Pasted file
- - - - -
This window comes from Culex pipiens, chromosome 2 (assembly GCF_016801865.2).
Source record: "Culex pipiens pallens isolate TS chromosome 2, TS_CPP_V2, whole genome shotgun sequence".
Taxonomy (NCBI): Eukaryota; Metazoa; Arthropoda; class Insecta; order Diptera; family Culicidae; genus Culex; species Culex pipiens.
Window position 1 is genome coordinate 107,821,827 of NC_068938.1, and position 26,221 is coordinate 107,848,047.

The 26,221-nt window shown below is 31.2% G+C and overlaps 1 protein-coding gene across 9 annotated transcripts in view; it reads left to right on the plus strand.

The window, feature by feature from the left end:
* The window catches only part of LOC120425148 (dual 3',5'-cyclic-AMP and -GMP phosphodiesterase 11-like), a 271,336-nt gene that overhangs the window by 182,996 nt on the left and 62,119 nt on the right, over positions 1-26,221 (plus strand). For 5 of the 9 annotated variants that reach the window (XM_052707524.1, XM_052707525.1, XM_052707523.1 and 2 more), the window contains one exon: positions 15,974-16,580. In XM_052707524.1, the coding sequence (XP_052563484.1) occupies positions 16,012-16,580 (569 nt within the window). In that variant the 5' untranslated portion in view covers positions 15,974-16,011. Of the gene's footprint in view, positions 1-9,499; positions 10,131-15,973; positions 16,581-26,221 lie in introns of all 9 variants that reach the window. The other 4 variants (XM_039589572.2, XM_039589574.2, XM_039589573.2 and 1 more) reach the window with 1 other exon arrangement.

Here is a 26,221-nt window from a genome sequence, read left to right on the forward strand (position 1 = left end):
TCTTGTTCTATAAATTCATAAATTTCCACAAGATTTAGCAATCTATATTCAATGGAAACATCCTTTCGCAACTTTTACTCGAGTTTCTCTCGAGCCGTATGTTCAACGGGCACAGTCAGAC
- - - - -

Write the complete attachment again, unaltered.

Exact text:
This window comes from Culex pipiens, chromosome 2 (assembly GCF_016801865.2).
Source record: "Culex pipiens pallens isolate TS chromosome 2, TS_CPP_V2, whole genome shotgun sequence".
Taxonomy (NCBI): Eukaryota; Metazoa; Arthropoda; class Insecta; order Diptera; family Culicidae; genus Culex; species Culex pipiens.
Window position 1 is genome coordinate 107,821,827 of NC_068938.1, and position 26,221 is coordinate 107,848,047.

The 26,221-nt window shown below is 31.2% G+C and overlaps 1 protein-coding gene across 9 annotated transcripts in view; it reads left to right on the plus strand.

The window, feature by feature from the left end:
* The window catches only part of LOC120425148 (dual 3',5'-cyclic-AMP and -GMP phosphodiesterase 11-like), a 271,336-nt gene that overhangs the window by 182,996 nt on the left and 62,119 nt on the right, over positions 1-26,221 (plus strand). For 5 of the 9 annotated variants that reach the window (XM_052707524.1, XM_052707525.1, XM_052707523.1 and 2 more), the window contains one exon: positions 15,974-16,580. In XM_052707524.1, the coding sequence (XP_052563484.1) occupies positions 16,012-16,580 (569 nt within the window). In that variant the 5' untranslated portion in view covers positions 15,974-16,011. Of the gene's footprint in view, positions 1-9,499; positions 10,131-15,973; positions 16,581-26,221 lie in introns of all 9 variants that reach the window. The other 4 variants (XM_039589572.2, XM_039589574.2, XM_039589573.2 and 1 more) reach the window with 1 other exon arrangement.

Here is a 26,221-nt window from a genome sequence, read left to right on the forward strand (position 1 = left end):
TCTTGTTCTATAAATTCATAAATTTCCACAAGATTTAGCAATCTATATTCAATGGAAACATCCTTTCGCAACTTTTACTCGAGTTTCTCTCGAGCCGTATGTTCAACGGGCACAGTCAGAC